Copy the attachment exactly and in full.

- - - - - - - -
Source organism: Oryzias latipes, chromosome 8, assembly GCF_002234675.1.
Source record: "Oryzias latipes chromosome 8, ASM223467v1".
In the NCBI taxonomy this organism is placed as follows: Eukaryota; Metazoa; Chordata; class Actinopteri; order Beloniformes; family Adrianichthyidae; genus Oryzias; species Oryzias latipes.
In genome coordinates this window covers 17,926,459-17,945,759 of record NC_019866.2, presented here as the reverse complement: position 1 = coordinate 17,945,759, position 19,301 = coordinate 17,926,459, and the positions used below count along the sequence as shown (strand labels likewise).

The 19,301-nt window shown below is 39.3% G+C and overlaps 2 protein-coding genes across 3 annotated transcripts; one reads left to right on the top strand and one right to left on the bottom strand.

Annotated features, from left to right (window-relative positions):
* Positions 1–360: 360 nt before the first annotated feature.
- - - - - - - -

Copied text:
Source organism: Oryzias latipes, chromosome 8, assembly GCF_002234675.1.
Source record: "Oryzias latipes chromosome 8, ASM223467v1".
In the NCBI taxonomy this organism is placed as follows: Eukaryota; Metazoa; Chordata; class Actinopteri; order Beloniformes; family Adrianichthyidae; genus Oryzias; species Oryzias latipes.
In genome coordinates this window covers 17,926,459-17,945,759 of record NC_019866.2, presented here as the reverse complement: position 1 = coordinate 17,945,759, position 19,301 = coordinate 17,926,459, and the positions used below count along the sequence as shown (strand labels likewise).

The 19,301-nt window shown below is 39.3% G+C and overlaps 2 protein-coding genes across 3 annotated transcripts; one reads left to right on the top strand and one right to left on the bottom strand.

Annotated features, from left to right (window-relative positions):
* Positions 1–360: 360 nt before the first annotated feature.